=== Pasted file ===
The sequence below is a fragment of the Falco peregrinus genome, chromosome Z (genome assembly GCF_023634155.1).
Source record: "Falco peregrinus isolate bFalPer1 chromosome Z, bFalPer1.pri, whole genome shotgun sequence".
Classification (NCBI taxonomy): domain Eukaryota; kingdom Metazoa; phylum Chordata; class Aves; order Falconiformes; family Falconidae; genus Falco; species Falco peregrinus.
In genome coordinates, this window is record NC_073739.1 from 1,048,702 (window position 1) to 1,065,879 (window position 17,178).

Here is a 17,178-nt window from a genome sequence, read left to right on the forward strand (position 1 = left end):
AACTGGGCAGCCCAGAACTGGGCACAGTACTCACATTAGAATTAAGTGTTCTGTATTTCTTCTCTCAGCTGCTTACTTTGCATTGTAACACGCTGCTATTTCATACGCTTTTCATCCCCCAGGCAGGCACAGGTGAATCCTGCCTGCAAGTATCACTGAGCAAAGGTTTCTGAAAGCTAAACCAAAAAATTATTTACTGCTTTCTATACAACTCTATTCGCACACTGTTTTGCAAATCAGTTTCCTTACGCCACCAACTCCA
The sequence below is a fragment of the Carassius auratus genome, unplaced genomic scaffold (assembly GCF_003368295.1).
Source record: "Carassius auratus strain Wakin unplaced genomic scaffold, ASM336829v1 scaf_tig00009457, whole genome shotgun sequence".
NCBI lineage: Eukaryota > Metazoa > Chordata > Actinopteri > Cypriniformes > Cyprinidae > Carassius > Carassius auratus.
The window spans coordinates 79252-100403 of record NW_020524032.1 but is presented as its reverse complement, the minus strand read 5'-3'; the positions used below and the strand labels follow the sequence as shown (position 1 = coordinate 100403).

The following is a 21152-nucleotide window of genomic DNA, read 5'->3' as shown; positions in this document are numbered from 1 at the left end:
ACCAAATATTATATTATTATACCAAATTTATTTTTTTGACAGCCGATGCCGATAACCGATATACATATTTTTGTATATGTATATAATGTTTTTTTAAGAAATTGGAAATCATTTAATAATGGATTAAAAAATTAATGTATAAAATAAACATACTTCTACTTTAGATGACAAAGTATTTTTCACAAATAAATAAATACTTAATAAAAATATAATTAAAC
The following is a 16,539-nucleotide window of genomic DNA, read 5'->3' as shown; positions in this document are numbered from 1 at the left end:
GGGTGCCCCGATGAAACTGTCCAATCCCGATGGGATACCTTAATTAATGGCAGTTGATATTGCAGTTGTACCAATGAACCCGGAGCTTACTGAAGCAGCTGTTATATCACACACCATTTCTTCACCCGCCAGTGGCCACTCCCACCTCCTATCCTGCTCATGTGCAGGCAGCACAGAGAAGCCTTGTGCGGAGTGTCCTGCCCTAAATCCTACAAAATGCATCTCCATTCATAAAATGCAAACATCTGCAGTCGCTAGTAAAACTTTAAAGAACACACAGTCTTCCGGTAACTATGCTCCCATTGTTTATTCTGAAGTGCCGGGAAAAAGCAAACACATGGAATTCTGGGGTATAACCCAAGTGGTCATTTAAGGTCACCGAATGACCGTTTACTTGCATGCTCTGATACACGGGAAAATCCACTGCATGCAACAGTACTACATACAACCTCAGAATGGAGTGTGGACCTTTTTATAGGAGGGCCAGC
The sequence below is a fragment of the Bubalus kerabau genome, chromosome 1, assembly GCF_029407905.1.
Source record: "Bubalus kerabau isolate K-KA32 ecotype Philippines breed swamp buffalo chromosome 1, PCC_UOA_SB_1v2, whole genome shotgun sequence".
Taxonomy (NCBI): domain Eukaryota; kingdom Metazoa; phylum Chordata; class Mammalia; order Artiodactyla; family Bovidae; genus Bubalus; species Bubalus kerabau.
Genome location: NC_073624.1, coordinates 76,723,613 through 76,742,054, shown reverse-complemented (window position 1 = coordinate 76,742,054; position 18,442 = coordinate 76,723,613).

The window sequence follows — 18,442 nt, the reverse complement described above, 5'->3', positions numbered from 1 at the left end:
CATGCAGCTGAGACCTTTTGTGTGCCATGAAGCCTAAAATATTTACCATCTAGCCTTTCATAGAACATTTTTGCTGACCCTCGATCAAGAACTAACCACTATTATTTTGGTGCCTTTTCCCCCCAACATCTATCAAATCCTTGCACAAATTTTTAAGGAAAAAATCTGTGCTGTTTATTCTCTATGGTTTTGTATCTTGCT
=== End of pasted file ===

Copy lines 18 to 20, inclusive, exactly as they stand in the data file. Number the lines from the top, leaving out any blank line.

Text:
Genome location: NC_073624.1, coordinates 76,723,613 through 76,742,054, shown reverse-complemented (window position 1 = coordinate 76,742,054; position 18,442 = coordinate 76,723,613).

The window sequence follows — 18,442 nt, the reverse complement described above, 5'->3', positions numbered from 1 at the left end:
CATGCAGCTGAGACCTTTTGTGTGCCATGAAGCCTAAAATATTTACCATCTAGCCTTTCATAGAACATTTTTGCTGACCCTCGATCAAGAACTAACCACTATTATTTTGGTGCCTTTTCCCCCCAACATCTATCAAATCCTTGCACAAATTTTTAAGGAAAAAATCTGTGCTGTTTATTCTCTATGGTTTTGTATCTTGCT